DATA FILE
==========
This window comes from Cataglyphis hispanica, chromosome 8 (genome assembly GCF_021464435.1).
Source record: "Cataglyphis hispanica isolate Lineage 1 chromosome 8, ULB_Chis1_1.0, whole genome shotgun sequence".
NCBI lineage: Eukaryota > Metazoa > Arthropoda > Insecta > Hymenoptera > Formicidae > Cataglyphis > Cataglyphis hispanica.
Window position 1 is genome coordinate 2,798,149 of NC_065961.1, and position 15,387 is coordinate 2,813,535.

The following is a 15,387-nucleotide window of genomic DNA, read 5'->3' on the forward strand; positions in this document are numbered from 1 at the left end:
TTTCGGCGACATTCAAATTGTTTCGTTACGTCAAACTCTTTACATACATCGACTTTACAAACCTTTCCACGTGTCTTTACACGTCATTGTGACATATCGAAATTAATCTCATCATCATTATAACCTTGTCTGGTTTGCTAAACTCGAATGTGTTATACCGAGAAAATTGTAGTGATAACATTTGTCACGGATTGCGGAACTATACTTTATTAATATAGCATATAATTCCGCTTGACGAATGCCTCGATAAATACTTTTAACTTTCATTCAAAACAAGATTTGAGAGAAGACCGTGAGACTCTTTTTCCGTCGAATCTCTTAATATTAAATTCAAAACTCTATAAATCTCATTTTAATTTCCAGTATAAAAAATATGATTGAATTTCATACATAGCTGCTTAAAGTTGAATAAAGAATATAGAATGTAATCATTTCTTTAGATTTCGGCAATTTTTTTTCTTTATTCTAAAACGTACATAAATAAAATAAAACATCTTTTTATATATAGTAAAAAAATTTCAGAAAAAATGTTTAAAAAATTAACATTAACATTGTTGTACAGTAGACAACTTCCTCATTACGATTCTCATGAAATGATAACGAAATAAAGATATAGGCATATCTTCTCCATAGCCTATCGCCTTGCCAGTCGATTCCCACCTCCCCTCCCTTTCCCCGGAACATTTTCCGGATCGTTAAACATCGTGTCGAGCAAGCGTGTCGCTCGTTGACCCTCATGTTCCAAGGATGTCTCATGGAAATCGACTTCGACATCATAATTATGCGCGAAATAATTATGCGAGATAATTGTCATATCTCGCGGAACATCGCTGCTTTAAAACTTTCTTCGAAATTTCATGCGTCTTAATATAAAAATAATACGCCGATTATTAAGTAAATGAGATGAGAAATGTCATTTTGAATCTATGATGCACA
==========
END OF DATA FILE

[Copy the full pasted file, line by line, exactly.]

This window comes from Cataglyphis hispanica, chromosome 8 (genome assembly GCF_021464435.1).
Source record: "Cataglyphis hispanica isolate Lineage 1 chromosome 8, ULB_Chis1_1.0, whole genome shotgun sequence".
NCBI lineage: Eukaryota > Metazoa > Arthropoda > Insecta > Hymenoptera > Formicidae > Cataglyphis > Cataglyphis hispanica.
Window position 1 is genome coordinate 2,798,149 of NC_065961.1, and position 15,387 is coordinate 2,813,535.

The following is a 15,387-nucleotide window of genomic DNA, read 5'->3' on the forward strand; positions in this document are numbered from 1 at the left end:
TTTCGGCGACATTCAAATTGTTTCGTTACGTCAAACTCTTTACATACATCGACTTTACAAACCTTTCCACGTGTCTTTACACGTCATTGTGACATATCGAAATTAATCTCATCATCATTATAACCTTGTCTGGTTTGCTAAACTCGAATGTGTTATACCGAGAAAATTGTAGTGATAACATTTGTCACGGATTGCGGAACTATACTTTATTAATATAGCATATAATTCCGCTTGACGAATGCCTCGATAAATACTTTTAACTTTCATTCAAAACAAGATTTGAGAGAAGACCGTGAGACTCTTTTTCCGTCGAATCTCTTAATATTAAATTCAAAACTCTATAAATCTCATTTTAATTTCCAGTATAAAAAATATGATTGAATTTCATACATAGCTGCTTAAAGTTGAATAAAGAATATAGAATGTAATCATTTCTTTAGATTTCGGCAATTTTTTTTCTTTATTCTAAAACGTACATAAATAAAATAAAACATCTTTTTATATATAGTAAAAAAATTTCAGAAAAAATGTTTAAAAAATTAACATTAACATTGTTGTACAGTAGACAACTTCCTCATTACGATTCTCATGAAATGATAACGAAATAAAGATATAGGCATATCTTCTCCATAGCCTATCGCCTTGCCAGTCGATTCCCACCTCCCCTCCCTTTCCCCGGAACATTTTCCGGATCGTTAAACATCGTGTCGAGCAAGCGTGTCGCTCGTTGACCCTCATGTTCCAAGGATGTCTCATGGAAATCGACTTCGACATCATAATTATGCGCGAAATAATTATGCGAGATAATTGTCATATCTCGCGGAACATCGCTGCTTTAAAACTTTCTTCGAAATTTCATGCGTCTTAATATAAAAATAATACGCCGATTATTAAGTAAATGAGATGAGAAATGTCATTTTGAATCTATGATGCACA